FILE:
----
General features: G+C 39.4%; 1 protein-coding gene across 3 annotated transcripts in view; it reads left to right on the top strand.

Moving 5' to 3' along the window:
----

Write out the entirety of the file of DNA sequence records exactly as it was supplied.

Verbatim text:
General features: G+C 39.4%; 1 protein-coding gene across 3 annotated transcripts in view; it reads left to right on the top strand.

Moving 5' to 3' along the window: